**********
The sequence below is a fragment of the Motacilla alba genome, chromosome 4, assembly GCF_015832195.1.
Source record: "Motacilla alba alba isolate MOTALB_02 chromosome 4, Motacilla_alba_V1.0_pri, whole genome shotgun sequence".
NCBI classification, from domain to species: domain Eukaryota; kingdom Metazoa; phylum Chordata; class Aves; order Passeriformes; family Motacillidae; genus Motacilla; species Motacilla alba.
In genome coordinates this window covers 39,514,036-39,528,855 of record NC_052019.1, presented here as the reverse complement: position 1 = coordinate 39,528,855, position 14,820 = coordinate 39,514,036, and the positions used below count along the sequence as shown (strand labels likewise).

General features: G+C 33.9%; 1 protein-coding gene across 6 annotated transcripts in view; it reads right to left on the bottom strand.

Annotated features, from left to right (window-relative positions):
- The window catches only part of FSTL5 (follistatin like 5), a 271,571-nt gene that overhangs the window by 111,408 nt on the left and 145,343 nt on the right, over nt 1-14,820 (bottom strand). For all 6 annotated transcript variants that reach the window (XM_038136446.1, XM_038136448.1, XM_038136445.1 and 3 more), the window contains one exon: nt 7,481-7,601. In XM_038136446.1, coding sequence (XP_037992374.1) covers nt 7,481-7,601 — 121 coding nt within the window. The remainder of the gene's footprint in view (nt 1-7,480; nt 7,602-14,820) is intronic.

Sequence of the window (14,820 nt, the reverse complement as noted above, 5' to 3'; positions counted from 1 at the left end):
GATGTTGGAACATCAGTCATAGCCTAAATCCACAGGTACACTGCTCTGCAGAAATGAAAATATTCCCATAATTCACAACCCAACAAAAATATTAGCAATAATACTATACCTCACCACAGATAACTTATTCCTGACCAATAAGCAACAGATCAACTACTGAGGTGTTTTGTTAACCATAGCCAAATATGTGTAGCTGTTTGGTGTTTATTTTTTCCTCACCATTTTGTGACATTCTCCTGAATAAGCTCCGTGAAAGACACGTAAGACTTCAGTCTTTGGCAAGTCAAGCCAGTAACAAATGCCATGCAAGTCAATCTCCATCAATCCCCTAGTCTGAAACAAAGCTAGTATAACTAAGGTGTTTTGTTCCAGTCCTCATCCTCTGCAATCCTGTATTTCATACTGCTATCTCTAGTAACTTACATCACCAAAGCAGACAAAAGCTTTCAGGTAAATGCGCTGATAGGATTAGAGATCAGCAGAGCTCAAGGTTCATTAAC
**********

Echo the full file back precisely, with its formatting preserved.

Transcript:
The sequence below is a fragment of the Motacilla alba genome, chromosome 4, assembly GCF_015832195.1.
Source record: "Motacilla alba alba isolate MOTALB_02 chromosome 4, Motacilla_alba_V1.0_pri, whole genome shotgun sequence".
NCBI classification, from domain to species: domain Eukaryota; kingdom Metazoa; phylum Chordata; class Aves; order Passeriformes; family Motacillidae; genus Motacilla; species Motacilla alba.
In genome coordinates this window covers 39,514,036-39,528,855 of record NC_052019.1, presented here as the reverse complement: position 1 = coordinate 39,528,855, position 14,820 = coordinate 39,514,036, and the positions used below count along the sequence as shown (strand labels likewise).

General features: G+C 33.9%; 1 protein-coding gene across 6 annotated transcripts in view; it reads right to left on the bottom strand.

Annotated features, from left to right (window-relative positions):
- The window catches only part of FSTL5 (follistatin like 5), a 271,571-nt gene that overhangs the window by 111,408 nt on the left and 145,343 nt on the right, over nt 1-14,820 (bottom strand). For all 6 annotated transcript variants that reach the window (XM_038136446.1, XM_038136448.1, XM_038136445.1 and 3 more), the window contains one exon: nt 7,481-7,601. In XM_038136446.1, coding sequence (XP_037992374.1) covers nt 7,481-7,601 — 121 coding nt within the window. The remainder of the gene's footprint in view (nt 1-7,480; nt 7,602-14,820) is intronic.

Sequence of the window (14,820 nt, the reverse complement as noted above, 5' to 3'; positions counted from 1 at the left end):
GATGTTGGAACATCAGTCATAGCCTAAATCCACAGGTACACTGCTCTGCAGAAATGAAAATATTCCCATAATTCACAACCCAACAAAAATATTAGCAATAATACTATACCTCACCACAGATAACTTATTCCTGACCAATAAGCAACAGATCAACTACTGAGGTGTTTTGTTAACCATAGCCAAATATGTGTAGCTGTTTGGTGTTTATTTTTTCCTCACCATTTTGTGACATTCTCCTGAATAAGCTCCGTGAAAGACACGTAAGACTTCAGTCTTTGGCAAGTCAAGCCAGTAACAAATGCCATGCAAGTCAATCTCCATCAATCCCCTAGTCTGAAACAAAGCTAGTATAACTAAGGTGTTTTGTTCCAGTCCTCATCCTCTGCAATCCTGTATTTCATACTGCTATCTCTAGTAACTTACATCACCAAAGCAGACAAAAGCTTTCAGGTAAATGCGCTGATAGGATTAGAGATCAGCAGAGCTCAAGGTTCATTAAC